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Mathematics | Science | Additional Links

Technology, demographics and global economic forces are combining in unprecedented ways to change work and redefine the American workplace. Unlike jobs a half-century ago, most positions-those with meaningful career pathways and family-supporting wages-require individuals with strong academic skills, particularly in mathematics, science and technology.

Despite decades of educational reform in our nation's schools, and some slow, steady improvements in students' academic performance, current statistics indicate that not every student is being adequately prepared for their future:

To address issues of high school math, science and technology achievement, numerous efforts are underway at local, State, and federal levels. Among State and local efforts:

  • Education Week's Quality Counts 2002 reports that every State and the District of Columbia has established standards in core subjects, including math and science. Forty-two (42) States have criterion-referenced assessments aligned to State standards in math, and twenty-four (24) have such assessments in science.

  • The Education Commission of the States identifies policies that many States are adopting to increase math and science course-taking and graduation requirements.

  • National data indicate that many schools are offering Advanced Placement (AP), International Baccalaureate (IB), and dual enrollment as strategies to promote higher-level course-taking, including math and science.

Among federal efforts:

  • The No Child Left Behind Act of 2001 requires States to create their own standards for what a child should know and be able to do for all grades. Standards must be developed for math and reading immediately, and for science by the 2005-06 school year.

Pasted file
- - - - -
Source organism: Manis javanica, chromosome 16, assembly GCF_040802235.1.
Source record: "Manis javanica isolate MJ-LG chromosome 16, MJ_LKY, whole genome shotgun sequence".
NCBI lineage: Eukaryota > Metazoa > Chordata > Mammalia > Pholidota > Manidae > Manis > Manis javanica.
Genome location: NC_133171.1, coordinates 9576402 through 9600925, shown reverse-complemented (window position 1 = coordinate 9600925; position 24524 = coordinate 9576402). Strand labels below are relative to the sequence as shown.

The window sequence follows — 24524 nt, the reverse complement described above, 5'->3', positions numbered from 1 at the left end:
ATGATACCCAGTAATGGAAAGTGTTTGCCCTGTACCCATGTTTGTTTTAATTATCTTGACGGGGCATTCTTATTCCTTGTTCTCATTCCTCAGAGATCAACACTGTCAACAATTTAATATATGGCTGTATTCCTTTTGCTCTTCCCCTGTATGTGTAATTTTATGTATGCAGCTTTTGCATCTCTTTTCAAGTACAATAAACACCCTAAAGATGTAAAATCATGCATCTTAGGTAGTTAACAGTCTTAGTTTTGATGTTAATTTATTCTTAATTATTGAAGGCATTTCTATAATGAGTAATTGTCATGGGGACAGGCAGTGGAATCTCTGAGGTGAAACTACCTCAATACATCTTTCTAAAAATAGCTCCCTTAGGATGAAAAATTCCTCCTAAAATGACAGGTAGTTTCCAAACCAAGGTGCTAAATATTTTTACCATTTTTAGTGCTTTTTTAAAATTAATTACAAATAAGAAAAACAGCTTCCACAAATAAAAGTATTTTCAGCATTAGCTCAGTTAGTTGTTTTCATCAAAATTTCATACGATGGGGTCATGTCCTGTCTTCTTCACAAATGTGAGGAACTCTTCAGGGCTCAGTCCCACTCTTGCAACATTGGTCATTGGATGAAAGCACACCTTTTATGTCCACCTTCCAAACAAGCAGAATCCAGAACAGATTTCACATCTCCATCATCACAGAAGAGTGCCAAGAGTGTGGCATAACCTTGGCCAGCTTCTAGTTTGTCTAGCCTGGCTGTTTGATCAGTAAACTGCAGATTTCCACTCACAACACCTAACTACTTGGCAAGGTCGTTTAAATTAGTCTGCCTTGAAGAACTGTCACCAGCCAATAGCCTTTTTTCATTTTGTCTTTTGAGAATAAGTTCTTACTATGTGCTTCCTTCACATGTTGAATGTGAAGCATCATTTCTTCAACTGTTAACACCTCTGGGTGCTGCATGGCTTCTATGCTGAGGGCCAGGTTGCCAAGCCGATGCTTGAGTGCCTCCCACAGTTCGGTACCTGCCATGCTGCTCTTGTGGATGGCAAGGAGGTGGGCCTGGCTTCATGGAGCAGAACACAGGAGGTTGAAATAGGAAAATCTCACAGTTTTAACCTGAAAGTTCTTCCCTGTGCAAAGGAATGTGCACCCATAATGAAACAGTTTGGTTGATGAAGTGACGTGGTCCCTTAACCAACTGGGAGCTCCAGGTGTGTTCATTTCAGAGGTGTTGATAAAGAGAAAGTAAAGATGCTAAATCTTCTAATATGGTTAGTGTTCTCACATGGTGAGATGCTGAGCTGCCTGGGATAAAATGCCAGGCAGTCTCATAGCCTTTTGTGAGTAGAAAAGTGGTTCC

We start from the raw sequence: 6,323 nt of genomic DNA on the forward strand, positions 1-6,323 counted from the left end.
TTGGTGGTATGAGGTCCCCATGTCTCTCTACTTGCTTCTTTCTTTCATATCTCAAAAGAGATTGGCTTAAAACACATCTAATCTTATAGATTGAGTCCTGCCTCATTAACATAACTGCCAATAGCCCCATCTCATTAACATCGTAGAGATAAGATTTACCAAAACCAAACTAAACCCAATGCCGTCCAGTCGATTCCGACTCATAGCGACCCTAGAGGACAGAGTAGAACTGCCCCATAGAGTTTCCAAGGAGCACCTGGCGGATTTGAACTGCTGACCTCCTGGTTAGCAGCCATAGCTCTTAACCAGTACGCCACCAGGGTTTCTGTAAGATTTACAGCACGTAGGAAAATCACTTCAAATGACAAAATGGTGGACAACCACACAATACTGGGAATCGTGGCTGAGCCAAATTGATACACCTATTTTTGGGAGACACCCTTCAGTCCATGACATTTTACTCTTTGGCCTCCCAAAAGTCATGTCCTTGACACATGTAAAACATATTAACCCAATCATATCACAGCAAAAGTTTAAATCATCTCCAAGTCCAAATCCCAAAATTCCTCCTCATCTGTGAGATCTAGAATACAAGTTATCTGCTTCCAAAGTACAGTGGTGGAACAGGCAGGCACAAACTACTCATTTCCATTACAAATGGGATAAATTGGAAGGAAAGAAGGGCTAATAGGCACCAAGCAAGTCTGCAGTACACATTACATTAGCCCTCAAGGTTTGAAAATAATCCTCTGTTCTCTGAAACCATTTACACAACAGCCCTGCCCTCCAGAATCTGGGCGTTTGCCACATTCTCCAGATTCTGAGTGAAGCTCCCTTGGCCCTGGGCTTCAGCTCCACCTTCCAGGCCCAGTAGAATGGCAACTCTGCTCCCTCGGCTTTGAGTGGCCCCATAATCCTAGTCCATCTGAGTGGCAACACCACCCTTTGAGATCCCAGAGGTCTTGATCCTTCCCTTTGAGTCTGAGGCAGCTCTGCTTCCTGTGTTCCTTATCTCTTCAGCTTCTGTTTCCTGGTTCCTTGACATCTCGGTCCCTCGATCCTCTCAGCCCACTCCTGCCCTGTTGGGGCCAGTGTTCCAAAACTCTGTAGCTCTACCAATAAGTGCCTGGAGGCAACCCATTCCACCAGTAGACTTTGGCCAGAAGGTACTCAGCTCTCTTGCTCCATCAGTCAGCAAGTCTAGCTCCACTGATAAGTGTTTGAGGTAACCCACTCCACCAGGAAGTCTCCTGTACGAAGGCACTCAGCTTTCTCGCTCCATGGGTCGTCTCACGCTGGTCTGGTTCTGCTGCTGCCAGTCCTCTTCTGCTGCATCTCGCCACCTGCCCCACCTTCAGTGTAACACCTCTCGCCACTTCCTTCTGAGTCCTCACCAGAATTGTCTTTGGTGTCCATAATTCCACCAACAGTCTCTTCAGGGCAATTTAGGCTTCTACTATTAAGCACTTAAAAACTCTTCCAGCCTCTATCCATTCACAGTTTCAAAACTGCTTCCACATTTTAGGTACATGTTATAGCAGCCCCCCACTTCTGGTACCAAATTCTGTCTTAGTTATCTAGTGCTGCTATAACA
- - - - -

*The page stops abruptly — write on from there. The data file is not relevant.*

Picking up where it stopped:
• The No Child Left Behind Act also establishes the Mathematics and Science Partnerships, which provides competitive 3-year grants to partnerships for activities to improve the math and science achievement of students, and the Access to High Standards Act, which supports State and local efforts to raise academic standards through AP programs, including those in math and science.

  • TIMSS Online. From the National Center for Education Statistics, this website presents the Trends in International Mathematics and Science Study (TIMSS). Along with reports and analysis at each grade level tested (fourth, eighth and twelfth), the website includes a resource kit to help individual states and districts compare themselves to TIMSS countries; an analysis of mathematics teaching styles in the U.S., Germany and Japan; specific TIMSS test items; and additional TIMSS publications.

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Mathematics

Research and Evaluation

  • Add It Up: Mathematics Education in the U.S. Does Not Compute [downloadable files] PDF (596K). Addresses the poor performance of U.S. students on international mathematics tests; the lack of a coherent, focused, mathematics curriculum; and the shortage of teachers with math degrees teaching elementary and high school math (schools with a high percentage of poor and minority students have even greater numbers of out-of-field math teachers). Also includes recommendations for improvement.

  • A Nation at Risk: The Imperative for Educational Reform. U.S. Department of Education, 1983. "This report: (1) investigates the declining state of the educational system in America, as measured by high school student performance in the United States and other countries; (2) identifies specific problem areas; and (3) offers multiple recommendations for improvement. Schools, colleges, and universities are encouraged to adopt more rigorous and measurable standards and higher expectations for academic performance and student conduct." Recommendations are also made regarding teacher preparation and improving educational leadership.